If it were using buffered I/O, which is the default, it would not be making these empty write calls at all, which I confirmed with strace. I don't know what this specific issue is with Lustre, but unbuffered I/O in general might be very slow for network/distributred filesystems for small writes. I can't seem to find a specific reference on this in the case of Lustre (and would love to find one) but it makes sense that making many small write operations would create a bottleneck. (What I'd be really interested to find out is if there is an ideal buffer size, but this might require local experimenting, possibly dependent on how the filesystem is configured).

I think, rather than lots of micro-targeted fixes, there needs to be at a minimum an option when writing (and reading) FITS files to allow buffered I/O. That would solve this problem in one fell swoop. The issue about random access is relevant in some cases (updating existing files) but for writing new files I'm not sure how relevant it is.

lastephey

comment created time in 11 days

issue commentastropy/astropy

Avoid filesystem writes when there are no bytes to write.

The Lustre filesystem has a known issue that is triggered when zero-length writes are attempted.

Do you have a reference for this? I've never heard of anything like this. Why is a zero-byte write not a no-op in this case? And why would this only impact the astropy.io.fits code specifically (it sounds like this would be a problem for a lot of software)?

weaverba137

comment created time in 11 days

pull request commentastropy/astropy

WIP: try to avoid fits io binary table zero-byte writes

I'd like to study this issue a little more closely. I'm not sure it requires any "Rube Goldberg" scripts being included in the package.

lastephey

comment created time in 11 days

issue commentsagemath/sage-windows

Sage 9.3

It's not only that--I've been on extended travel lately and haven't had regular access to my Windows machine. Cloud-based virtualization platforms have proven too slow and unreliable in the past so I haven't tried touching it, though maybe things have gotten better in that area. I know @mkoeppe has made significant progress on building Sage for Windows on GitHub's build machines in multiple stages, in order to get around job time limits.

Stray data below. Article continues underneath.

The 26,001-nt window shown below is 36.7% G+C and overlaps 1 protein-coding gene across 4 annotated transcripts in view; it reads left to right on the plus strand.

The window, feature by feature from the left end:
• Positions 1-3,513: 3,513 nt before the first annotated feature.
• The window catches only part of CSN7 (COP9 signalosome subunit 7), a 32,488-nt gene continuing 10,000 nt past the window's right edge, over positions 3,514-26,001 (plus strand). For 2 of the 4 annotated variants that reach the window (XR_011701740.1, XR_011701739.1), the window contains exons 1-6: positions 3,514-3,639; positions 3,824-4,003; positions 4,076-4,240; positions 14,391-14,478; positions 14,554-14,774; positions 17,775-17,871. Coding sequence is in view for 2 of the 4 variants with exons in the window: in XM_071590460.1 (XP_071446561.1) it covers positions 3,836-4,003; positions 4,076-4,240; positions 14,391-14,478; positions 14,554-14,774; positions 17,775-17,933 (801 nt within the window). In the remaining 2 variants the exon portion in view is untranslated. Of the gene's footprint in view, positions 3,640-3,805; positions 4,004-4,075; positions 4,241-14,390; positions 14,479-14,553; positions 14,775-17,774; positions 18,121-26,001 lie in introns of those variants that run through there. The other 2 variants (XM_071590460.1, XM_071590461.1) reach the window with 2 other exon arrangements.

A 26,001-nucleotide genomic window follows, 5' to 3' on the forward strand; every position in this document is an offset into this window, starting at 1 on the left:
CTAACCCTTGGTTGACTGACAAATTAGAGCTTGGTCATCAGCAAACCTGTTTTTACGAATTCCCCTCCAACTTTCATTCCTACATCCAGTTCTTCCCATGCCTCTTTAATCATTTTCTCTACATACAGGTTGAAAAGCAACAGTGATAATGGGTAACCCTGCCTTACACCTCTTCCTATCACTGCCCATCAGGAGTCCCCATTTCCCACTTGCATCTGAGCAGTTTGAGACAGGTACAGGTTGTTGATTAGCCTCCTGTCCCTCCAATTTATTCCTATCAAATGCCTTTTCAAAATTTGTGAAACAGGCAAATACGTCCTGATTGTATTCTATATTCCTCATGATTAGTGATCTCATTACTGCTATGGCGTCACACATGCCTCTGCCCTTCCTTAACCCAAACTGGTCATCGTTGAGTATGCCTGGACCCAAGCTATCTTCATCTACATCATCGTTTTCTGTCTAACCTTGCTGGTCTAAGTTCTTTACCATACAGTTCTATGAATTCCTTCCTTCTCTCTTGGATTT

And my work laptop is too low on disk space at the moment to even run a Windows VM. (Part of what's taking up the space is my Sage sources which take up around 30GB ^^).

You can find information about how to build Sage on Cygwin yourself at https://doc.sagemath.org/html/en/installation/source.html#id4

In the meantime, as @williamstein wrote for the time being this is a volunteer project. If I'm not available, someone else with the resources is welcome to step in and help.

alexjbest

comment created time in 16 days

issue openedCrossNox/m2r2

Adding support for start-after and end-before options

The regular reST include directive has support for :start-after: and :end-before: options allowing specific to text to search for for setting the start/end points of the inclusion.

This is extremely useful since it allows including, say, only specific sections of a markdown file, without always having to chase the exact line numbers. Happy to make a PR since I see you're looking for help on this package.

created time in 22 days

issue openedastropy/astropy

Keyword duplication in compressed image headers

Description

When creating a compressed image HDU, adding a keyword to CompImageHDU.header causes it to be duplicated in the underlying CompImageHDU._header if it already existed in the underlying header.

Steps to Reproduce

This is most easily seen with the EXTNAME keyword since all CompImageHDU headers start with a default of EXTNAME = 'COMPRESSED_IMAGE', though the same can be reproduced by running something like:

>>> chdu = fits.CompImageHDU()
>>> chdu._header['FOO'] = 'A'
>>> chdu.header['FOO'] = 'A"
>>> chdu.header
XTENSION= 'IMAGE   '           / Image extension                                
BITPIX  =                    8 / array data type                                
NAXIS   =                    0 / number of array dimensions                     
PCOUNT  =                    0 / number of parameters                           
GCOUNT  =                    1 / number of groups